July 10, 2011; 10:52 PDT
July 10, 2011; 17:52 UTC

47 45.474300 N
127 45.753900 W

When I last posted on the 7th, the wind had put operations on hold. The next day, the wind had died away, leaving the water as still as a lake. At 8, local time, we launched Jason and Medea again. I’m not sure if I properly explained the arrangement yet, but Jason is a neutrally buoyant remotely operated vehicle, which neither sinks nor floats, but can maneuver with propellers. Its attached to the ship through a long tether that supplies power and data both ways. The ship maintains a position directly above Jason, however the ship always moving a few feet one way or another, and with a mile and a half of cable between them that motion could tug Jason one way or another each time the ship rose and fell with the waves. If it ever went taught, it would be under tremendous strain, too. Instead, the tether connects to Madea. Half ROV, half giant plumb, Madea hangs at the end of a taught line that gets swung and dragged with the motion of the boat, and Jason connects to Madea through a second tether 60 m long (around 100 feet).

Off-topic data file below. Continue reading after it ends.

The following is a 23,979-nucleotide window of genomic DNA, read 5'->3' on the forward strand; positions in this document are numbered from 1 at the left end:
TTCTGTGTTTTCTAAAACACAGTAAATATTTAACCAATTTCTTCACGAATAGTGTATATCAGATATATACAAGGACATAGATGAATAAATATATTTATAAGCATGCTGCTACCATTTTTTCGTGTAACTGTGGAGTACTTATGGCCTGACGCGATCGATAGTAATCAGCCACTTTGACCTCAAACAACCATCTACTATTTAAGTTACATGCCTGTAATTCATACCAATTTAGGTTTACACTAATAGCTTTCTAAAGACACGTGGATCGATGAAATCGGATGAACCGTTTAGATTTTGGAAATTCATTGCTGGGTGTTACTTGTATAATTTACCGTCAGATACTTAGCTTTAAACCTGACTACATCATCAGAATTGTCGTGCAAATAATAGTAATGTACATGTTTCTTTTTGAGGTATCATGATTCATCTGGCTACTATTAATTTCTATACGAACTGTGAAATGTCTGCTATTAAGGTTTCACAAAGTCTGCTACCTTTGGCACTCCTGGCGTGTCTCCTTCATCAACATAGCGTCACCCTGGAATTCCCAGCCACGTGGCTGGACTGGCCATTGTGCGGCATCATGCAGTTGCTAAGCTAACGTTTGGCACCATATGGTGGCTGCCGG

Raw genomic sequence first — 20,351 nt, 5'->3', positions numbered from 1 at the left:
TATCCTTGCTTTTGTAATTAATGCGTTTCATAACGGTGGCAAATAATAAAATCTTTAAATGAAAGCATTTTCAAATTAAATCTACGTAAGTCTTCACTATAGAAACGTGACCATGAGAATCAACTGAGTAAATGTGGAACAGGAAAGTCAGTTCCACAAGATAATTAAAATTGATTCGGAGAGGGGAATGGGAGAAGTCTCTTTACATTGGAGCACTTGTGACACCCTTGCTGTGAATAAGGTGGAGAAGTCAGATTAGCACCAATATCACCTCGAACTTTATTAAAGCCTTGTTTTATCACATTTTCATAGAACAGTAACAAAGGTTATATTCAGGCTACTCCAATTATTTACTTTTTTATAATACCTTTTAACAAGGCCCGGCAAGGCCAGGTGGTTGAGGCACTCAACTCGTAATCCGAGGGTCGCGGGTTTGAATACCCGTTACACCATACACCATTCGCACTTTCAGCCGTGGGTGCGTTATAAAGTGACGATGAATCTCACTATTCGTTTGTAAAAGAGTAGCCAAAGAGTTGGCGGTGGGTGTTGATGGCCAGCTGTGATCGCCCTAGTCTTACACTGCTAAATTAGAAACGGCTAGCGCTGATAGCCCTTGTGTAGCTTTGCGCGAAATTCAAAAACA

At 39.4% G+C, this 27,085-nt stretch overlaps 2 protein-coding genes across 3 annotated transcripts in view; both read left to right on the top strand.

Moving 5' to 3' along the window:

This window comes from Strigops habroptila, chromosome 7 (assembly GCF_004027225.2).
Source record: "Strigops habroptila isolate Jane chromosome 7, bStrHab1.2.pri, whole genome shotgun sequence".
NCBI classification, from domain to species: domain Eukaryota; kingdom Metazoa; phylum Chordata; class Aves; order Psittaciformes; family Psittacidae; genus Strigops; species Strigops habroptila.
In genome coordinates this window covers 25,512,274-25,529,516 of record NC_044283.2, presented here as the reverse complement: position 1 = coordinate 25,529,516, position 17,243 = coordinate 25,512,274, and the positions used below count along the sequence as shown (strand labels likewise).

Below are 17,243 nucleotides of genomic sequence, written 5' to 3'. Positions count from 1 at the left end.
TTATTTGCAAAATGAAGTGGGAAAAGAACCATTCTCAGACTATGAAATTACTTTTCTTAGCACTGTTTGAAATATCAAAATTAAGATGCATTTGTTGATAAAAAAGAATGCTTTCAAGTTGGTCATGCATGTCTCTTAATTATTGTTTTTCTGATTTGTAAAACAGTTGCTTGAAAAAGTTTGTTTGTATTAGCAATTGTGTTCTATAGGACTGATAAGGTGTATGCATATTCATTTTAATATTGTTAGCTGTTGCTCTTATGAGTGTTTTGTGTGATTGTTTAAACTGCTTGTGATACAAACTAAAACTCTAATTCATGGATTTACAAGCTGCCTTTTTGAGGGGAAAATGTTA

The first dive on the 8th, dive J2-569 (the 569th dive on the second generation Jason ROV) attached a set of osmo samplers to wellhead 1352A (sorry, I don’t know how they name wellheads). There are several ways to package equipment like osmo samplers. These were boxed into milkcrates with feed lines that get plugged into outlet ports on the wellhead. Next, Jason moved to wellhead 1362B to download flow measurements, collect fluid in inflatable bags, and attach more crated osmo samplers. Unlike 1352A, 1362B has an orifice about 4 inches in diameter that continually vents hydrothermal fluid. This orifice has flow meters that measure the rate of flow out, and if we were to tap lines into ports like we did with 1352, we would divert some of the flow away from the flow meter. Instead, we attached an umbilical line that sipped water from the opening and fed it into the osmo samplers.